Once and again I work in cases where proof is compromised because there were no minimum auditing policies in place.
Microsoft Windows Server 2003 (the most common environment nowadays) does not consider this to be necessary, as it does not set these setting by default, but if you happen to have an incident, you will wish you had some auditing policies set.
If you are running on a Microsoft based typical network (Active Directory domain + Exchange), based on my experience I consider the following settings the bare minimum you should set to minimally know and proof in case of a misuse:
Open “Group Policy Editor” and set all these but maybe “Audit process tracking”.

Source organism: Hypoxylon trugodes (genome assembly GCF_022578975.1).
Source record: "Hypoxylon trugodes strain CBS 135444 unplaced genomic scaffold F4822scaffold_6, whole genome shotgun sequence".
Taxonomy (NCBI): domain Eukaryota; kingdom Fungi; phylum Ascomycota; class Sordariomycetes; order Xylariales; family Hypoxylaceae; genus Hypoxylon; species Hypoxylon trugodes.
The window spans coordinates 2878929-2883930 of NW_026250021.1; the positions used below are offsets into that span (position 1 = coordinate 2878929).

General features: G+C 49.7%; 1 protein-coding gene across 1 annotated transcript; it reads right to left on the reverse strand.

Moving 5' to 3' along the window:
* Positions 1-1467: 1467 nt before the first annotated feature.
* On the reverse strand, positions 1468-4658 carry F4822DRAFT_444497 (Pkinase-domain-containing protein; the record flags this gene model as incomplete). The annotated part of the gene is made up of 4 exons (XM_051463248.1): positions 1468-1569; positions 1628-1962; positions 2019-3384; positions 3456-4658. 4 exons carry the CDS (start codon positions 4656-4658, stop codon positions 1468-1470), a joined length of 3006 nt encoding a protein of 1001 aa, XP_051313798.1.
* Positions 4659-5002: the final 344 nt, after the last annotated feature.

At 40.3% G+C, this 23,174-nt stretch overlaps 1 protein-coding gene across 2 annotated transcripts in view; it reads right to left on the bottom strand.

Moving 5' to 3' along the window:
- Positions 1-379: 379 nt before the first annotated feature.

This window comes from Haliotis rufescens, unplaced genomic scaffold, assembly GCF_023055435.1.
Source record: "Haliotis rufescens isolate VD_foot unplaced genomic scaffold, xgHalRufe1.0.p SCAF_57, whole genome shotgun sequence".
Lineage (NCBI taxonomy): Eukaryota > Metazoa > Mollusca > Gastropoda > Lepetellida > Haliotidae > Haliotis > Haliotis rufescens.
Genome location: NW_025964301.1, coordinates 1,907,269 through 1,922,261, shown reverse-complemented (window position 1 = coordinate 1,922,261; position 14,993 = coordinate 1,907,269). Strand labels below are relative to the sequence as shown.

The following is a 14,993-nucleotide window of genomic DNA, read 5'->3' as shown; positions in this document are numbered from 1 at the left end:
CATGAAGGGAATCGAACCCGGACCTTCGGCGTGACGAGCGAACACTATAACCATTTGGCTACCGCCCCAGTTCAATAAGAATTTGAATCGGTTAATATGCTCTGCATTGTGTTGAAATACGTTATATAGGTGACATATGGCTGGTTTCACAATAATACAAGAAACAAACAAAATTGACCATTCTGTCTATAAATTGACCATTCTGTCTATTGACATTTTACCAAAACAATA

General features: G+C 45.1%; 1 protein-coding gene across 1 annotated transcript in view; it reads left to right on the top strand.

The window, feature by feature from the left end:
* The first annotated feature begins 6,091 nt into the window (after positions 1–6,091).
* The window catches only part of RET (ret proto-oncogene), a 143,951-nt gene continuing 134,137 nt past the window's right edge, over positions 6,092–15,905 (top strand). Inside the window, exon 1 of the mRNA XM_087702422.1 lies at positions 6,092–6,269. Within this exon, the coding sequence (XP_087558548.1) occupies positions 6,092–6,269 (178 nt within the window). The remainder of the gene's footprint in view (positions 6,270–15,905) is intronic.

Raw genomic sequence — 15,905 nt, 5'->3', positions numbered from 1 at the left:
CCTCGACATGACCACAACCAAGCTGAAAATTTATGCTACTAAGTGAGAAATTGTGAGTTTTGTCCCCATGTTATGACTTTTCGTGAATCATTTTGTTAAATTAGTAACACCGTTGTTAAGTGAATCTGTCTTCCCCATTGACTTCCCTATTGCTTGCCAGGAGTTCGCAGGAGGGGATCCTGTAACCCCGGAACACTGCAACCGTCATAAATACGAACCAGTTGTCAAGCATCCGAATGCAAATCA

Open Windows Explorer and right click over the folder you want to audit (where your company files go). Select “Properties”, “Security”, “Advanced”, “Auditing” and set all these (at least).
Open “System Manager” and browse to “Administrative groups”, “First Administrative group”, “Servers” and right click the server(s) you want to audit. Select “Properties”, “Diagnostic Logging” and set (at least) all these at «Mailbox» and «Public Folder»:
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